Ok, here is the round-up of where I am at to this point in kiteboarding on water:

  • I had a lesson almost exactly one year ago on an 11m. We got to body dragging but that was it. No board action.
  • I was able to use my trainer to body drag for a while one day after my lesson.
  • No, that isn’t much but that is where we are at.

I planned a week at the lake to try to get this sport nailed. As luck would have it this is the only week I can remember where we had five days without wind on the lake. I tried to get the kite out but the wind just didn’t cooperate. But I wasn’t going to let mother nature stop my progress. It has been about ten years since I have been on a board in the water too. So I decided to use this nice weather to try out the new Liquid Force Proof 151 I got from Kite Riders LLC. I picked it up new with straps for $200.

Now back to the ranch, I had my wife pull me around behind the jet ski on the kiteboard to get used to the board and how it acted. I think this was helpful because I was a little nervous about learning the board and the kite at the same time. I don’t know if it is the fact that I used to water ski at a competition level or that I do some snowboarding in the winter but I didn’t find it to hard to pick up the board behind the jet ski. I was jumping by the third try. Anyway, I would suggest getting in some board action before starting with the kite. If nothing else, the fewer things you have to think about the better when just starting.

So how did all this pan out on the water? Well, the board wasn’t an issue. But there were issues. First, the wind didn’t start blowing until we were packing up Sunday afternoon. My wife egged me into unpacking my stuff and trying it out.  The lake I am on has a shoreline filled with boats, docks, lifts, trees, etc. So there isn’t a good place to launch off shore. The wind was blowing out (off shore) from our beach. I know this isn’t ideal but the lake had little boat action going on and I knew I would have to hit the other side some time. That is a joke sort of. The lake is way to big to swim across for most normal people so I had my wife come out on the jet ski to help out if I needed to quit.

I rigged up and headed out. As always I was in a hurry. I’ll get to that later. I waded in the water and let the kite float out in front of me. This took a while because the trees block the wind near the beach. Once I got out to the wind I was feeling some pull. At first I had a hard time getting it launched but as the wind increased so did my luck. This whole time I am letting the kite carry me down wind which is out to the middle of the lake. Remember, I have a jet ski back up so I can bail any time. I wouldn’t recommend this approach if you are on the ocean unless you can swim the Atlantic. Floating through the water downwind was actually pretty relaxing. I didn’t have any traffic to worry about as I got towards the middle of the lake and I had plenty of room to make mistakes. The water is over my head since I left the dock and I am wearing a life jacket.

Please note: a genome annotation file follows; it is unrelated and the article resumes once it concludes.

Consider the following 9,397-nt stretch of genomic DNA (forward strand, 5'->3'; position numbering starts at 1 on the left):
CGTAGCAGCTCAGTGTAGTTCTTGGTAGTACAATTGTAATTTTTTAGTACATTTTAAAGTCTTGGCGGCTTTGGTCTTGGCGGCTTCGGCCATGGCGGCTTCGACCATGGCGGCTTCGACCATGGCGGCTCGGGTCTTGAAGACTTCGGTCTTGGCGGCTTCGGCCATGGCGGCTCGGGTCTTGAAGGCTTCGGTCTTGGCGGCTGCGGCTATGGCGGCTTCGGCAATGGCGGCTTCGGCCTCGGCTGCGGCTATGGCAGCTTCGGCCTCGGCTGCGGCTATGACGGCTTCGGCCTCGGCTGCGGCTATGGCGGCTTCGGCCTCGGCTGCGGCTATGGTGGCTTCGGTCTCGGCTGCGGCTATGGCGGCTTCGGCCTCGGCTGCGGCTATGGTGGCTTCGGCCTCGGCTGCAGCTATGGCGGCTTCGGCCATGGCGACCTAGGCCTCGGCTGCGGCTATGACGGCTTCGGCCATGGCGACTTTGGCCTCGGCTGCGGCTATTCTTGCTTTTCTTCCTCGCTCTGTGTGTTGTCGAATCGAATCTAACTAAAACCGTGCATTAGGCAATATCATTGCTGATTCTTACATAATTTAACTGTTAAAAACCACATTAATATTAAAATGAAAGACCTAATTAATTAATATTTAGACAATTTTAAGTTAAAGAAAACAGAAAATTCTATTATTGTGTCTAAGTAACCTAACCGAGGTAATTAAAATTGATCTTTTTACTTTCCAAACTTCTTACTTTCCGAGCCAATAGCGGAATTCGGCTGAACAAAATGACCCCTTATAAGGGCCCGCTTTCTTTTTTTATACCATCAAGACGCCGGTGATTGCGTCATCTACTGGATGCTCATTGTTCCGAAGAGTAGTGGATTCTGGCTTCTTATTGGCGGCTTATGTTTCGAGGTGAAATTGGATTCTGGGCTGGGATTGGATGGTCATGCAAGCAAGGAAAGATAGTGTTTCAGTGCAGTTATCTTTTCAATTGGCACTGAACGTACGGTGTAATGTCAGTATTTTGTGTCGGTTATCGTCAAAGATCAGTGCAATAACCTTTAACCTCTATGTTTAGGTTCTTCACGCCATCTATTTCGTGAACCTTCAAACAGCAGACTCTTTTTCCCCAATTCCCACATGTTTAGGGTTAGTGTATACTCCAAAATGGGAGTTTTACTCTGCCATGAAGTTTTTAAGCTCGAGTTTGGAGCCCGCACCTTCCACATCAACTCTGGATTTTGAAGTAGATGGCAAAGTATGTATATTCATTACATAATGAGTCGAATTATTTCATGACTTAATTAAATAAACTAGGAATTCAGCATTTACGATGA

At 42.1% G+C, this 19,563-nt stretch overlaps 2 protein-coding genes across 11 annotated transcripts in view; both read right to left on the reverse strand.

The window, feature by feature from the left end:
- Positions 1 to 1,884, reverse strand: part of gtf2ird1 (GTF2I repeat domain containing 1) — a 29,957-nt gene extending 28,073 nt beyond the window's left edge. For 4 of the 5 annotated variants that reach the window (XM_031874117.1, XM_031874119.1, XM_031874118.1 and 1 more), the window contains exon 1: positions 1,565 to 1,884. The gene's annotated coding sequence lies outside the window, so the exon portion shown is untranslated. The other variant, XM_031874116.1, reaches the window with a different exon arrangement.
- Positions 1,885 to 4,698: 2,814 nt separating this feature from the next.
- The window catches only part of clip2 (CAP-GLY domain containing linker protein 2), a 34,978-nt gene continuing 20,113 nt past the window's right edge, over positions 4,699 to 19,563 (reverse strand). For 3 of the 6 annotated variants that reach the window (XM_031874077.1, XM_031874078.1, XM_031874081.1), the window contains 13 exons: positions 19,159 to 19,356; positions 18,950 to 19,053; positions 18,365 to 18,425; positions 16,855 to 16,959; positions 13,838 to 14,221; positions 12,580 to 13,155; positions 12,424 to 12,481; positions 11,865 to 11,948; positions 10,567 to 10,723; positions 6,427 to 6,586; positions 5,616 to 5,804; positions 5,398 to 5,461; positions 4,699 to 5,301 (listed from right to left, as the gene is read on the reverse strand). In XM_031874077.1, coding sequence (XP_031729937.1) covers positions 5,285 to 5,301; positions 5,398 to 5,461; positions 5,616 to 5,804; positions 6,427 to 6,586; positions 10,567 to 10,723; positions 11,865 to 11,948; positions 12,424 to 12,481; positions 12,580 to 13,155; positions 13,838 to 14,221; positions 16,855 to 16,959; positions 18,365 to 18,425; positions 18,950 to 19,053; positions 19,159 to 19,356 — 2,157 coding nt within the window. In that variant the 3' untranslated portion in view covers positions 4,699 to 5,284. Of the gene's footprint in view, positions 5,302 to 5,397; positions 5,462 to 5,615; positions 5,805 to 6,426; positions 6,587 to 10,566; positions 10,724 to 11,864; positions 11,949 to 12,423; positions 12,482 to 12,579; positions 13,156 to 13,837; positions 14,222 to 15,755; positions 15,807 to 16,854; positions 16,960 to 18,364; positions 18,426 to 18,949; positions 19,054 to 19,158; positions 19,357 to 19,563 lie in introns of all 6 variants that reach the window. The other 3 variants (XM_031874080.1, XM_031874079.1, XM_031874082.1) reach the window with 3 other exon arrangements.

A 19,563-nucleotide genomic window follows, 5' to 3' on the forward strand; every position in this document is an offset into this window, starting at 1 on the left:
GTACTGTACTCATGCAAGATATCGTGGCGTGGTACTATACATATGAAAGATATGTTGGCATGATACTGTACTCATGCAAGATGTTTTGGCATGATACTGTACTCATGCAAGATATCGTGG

I start to get the wind figured out but launching the kite isn’t as easy as it was on snow. Eventually I get it up and from there I am able to keep it powered up most of the time. The one thing I wasn’t sure about is how to best maneuver the kite to get me out of the water. The boat pulls straight away but the kite doesn’t. A video I watched later noted to dive the kite from one side to the other to get up. That would have been helpful info earlier. So the moment you have been waiting for, I did get up. I got up and went for about 30 feet and lost my power and sunk. I think I drove the kite to close to the edge of the wind window. I did get up again and go for about 100 yards. That was fun. It reminded me of being a kid again when things are new to you so they are exciting. This was definitely worth the hour and a half I spent floating. It restored my hope that I will be able to figure this out too.

Side note:

I want to sent a note of thanks. While I was out on the water struggling a guy came out to give me some pointers. He also yelled at me from his boat to dive the kite to get up. Another thing he pointed out was I had my brake (blue and red) lines connected wrong.  So thanks to the veteran for the help. He also borrowed me a bigger board to try. I think it is great that there are still some folks out there who are willing to help others and the sport out.


  • Professional lessons are highly recommended.
  • Videos are a good refresher cause you won’t remember everything – at least I didn’t.
  • A chase boat/jet ski is nice to have in case you lose your board, get tired, get in a bad way or whatever.
  • Helpful old timers are great.
  • Board skills before you try the kite will help.

First success:


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